Who else in American history has such universal tribute paid him?

Latterly also the root and branch of despotism have flourished to some extent in this land and a systematic effort is apparent to find some other character prophetic of the day and sympathetic with its temporary movement. Jefferson will not suffer to any great

He was

extent by this conspiracy. He will come into his own in due season. He is the genius of this republic and of the republican system and his course was not accomplished to be supplanted by some secondary influence. The real logic of history is not that way. He is to statesmanship what Luther was to the reformation and Newton to science. And he shares with them to some extent their disadvantage of after-dinner talk. But, on the other hand, who else furnishes a better theme for oratory as that art should be practiced? Here was a hundred handed man. a great lawyer, he was a scientist, a musician, a scholar, an inventor, a writer and a statesman. Like Goethe, he studied everything and tried everything. He was mediocre in nothing that he attempted. He had observed the proprieties of life. Scandal never touched his name. Party rancor failed to impeach his motives. He was just. He was generous. He was devoted to liberty and truth. There was no humbug in him. He developed no mysticism of a flag with which to enslave the minds of his fellows. He put government in the sunlight, where its workings could be seen. He was therefore hated by those who wanted to perpetuate the superstitions of the past that the administration of public affairs is a mysterious agency not to be analyzed but to be feared and worshiped. His comprehensive mind grasped the spirit of the day. If he discovered no political principles he stated those already known in such language that they have become the very elements of thought. He is the most conspicuous success in history in the application of great principles to practical affairs. He carved out the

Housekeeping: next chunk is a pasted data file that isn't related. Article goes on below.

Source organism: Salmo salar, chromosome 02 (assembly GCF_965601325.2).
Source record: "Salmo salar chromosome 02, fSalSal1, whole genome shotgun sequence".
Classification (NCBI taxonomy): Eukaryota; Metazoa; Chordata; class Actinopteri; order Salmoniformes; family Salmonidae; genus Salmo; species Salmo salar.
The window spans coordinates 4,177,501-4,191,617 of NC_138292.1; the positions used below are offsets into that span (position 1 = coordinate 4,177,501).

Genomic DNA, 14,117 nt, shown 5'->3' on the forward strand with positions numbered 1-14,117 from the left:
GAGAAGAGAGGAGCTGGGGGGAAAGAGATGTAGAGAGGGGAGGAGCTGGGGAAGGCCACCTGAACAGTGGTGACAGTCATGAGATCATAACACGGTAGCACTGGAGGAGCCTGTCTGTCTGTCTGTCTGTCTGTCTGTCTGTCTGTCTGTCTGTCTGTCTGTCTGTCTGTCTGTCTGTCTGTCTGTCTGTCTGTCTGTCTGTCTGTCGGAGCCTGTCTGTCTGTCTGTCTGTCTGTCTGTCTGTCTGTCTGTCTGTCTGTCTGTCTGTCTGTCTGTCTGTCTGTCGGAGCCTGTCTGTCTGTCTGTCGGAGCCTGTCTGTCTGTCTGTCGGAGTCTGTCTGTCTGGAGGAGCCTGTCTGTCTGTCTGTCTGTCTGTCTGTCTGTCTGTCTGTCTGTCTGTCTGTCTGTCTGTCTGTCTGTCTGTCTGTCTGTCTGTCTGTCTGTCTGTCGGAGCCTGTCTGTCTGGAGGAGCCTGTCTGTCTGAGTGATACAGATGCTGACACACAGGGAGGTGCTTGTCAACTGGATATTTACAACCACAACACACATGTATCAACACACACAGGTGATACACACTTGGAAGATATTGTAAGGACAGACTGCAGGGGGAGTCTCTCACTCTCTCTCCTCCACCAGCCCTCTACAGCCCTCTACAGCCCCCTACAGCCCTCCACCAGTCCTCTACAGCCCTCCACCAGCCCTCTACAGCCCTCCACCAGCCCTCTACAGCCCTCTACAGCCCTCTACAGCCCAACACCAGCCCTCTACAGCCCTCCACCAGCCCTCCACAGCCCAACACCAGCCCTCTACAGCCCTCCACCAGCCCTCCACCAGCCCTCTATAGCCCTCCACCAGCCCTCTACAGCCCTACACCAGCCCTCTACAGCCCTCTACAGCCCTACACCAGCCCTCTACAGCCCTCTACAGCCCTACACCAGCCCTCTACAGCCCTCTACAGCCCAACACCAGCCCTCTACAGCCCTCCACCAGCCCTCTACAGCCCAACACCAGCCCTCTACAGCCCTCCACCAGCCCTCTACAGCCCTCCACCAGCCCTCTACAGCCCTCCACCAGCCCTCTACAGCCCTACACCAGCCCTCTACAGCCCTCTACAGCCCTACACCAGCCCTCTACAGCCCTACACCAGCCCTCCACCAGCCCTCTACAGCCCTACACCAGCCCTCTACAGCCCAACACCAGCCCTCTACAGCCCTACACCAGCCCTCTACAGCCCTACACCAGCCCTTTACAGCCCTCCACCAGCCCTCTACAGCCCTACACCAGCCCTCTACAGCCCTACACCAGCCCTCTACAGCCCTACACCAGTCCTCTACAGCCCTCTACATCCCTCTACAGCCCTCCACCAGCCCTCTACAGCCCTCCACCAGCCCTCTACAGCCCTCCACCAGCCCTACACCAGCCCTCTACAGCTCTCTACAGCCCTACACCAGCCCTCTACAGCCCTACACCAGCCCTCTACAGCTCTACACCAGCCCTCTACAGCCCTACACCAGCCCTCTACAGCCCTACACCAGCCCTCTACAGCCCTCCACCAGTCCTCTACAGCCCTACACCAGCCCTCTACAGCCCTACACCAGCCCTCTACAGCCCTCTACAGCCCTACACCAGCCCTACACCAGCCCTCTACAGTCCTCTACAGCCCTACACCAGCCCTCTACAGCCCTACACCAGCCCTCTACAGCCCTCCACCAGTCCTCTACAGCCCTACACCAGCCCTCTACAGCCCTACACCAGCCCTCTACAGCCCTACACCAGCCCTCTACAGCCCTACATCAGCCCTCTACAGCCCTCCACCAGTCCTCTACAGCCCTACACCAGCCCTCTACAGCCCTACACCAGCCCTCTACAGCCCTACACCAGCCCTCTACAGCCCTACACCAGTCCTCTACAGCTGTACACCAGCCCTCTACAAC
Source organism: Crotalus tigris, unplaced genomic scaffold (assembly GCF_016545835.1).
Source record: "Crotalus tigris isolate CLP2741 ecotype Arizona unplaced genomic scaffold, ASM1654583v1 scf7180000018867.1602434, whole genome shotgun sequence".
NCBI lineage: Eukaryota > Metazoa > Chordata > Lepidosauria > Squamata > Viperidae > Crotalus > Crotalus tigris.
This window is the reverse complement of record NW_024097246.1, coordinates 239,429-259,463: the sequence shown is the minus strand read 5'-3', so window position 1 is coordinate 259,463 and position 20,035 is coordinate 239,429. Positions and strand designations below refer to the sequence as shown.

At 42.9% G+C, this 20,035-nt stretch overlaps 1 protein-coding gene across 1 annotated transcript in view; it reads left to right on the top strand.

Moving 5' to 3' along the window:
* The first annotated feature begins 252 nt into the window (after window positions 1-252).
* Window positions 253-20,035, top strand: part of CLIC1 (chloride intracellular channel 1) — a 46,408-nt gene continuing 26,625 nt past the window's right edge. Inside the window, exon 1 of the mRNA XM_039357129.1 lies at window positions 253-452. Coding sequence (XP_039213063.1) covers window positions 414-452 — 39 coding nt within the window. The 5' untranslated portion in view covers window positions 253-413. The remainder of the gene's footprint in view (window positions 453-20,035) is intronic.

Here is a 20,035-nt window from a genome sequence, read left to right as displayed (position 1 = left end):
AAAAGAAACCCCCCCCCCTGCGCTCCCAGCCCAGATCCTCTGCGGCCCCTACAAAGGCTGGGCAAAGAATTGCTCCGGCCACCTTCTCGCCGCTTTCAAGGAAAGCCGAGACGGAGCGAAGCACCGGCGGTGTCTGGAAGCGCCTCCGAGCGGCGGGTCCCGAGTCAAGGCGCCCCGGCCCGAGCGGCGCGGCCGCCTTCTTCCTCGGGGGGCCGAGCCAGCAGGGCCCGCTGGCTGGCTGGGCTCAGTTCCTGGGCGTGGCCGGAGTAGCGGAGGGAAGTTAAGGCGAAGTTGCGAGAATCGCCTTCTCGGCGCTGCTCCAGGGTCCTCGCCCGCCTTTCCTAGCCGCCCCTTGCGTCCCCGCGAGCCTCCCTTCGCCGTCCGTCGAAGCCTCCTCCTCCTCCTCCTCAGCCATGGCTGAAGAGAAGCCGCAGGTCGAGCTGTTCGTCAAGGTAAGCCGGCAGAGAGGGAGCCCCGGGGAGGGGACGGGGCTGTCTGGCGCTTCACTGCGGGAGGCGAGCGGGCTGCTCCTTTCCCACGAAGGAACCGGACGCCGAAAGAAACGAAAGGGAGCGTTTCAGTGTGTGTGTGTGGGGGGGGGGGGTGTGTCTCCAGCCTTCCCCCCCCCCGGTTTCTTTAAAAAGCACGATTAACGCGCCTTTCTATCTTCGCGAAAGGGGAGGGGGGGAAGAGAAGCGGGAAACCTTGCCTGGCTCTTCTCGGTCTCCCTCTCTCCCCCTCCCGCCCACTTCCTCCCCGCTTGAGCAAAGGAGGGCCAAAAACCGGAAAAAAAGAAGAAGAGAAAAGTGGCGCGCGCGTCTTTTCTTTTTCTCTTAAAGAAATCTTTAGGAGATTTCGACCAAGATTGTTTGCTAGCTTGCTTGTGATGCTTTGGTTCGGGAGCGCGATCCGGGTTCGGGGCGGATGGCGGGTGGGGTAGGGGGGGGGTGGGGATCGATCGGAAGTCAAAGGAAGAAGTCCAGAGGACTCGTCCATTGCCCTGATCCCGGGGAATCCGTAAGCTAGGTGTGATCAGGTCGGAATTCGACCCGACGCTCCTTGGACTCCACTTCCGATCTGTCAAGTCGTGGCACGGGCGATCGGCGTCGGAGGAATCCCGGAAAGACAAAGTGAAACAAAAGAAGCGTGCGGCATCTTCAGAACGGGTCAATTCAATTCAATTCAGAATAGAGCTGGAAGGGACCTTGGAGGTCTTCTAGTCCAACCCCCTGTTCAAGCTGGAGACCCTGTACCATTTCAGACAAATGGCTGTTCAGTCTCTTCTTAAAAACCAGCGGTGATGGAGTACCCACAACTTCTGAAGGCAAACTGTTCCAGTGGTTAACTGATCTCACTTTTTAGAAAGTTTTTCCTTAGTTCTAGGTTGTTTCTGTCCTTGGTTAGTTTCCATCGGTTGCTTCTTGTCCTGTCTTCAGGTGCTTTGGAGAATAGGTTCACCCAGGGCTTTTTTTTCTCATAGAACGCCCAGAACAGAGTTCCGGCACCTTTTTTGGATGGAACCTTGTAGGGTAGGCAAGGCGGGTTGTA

sphere of the state. He defined the rights of the citizen in the state. He furnished every president after him, including Lincoln, with a policy and a reason for the policy. There is no system in opposition to his which is avowed and denied. Even imperialism is justified under the pretense of giving the Filipinos liberty. What greater tribute can his enemies pay him when they fear to do evil, except in the name of Jefferson? They admit his power in the land when they call the Philippine aggression the same thing as the Louisiana purchase.

What man at 33 years of age has contributed to civilization in any form such a motive power as the declaration of independence? This was an inspirational stroke which fitted into the time; in fact, we cannot conceive of the world without it. It interprets the new epoch. It is a charter of liberty beside which magna charta and the instrument of government are as dull as a declaration for slander. Who else had so elevated his mind and humanized his heart that he could have written it? It stated fundamental truths, but in such language that they armed revolution, fired the conscience of the people and raised the hopes of a discouraged land. It contains within itself all the aspiration, all the justice and all the beneficence of the human heart. It is intelligible, compact, incapable of being misunderstood or sophisticated. It means the same thing to all men. It is all-inclusive. It is a perfect repository of political truth and philosophy. It defies the insolence of monarchy and grinds to powder the absurd pretension of divine right. It takes the angry assaults of selfish expediency and special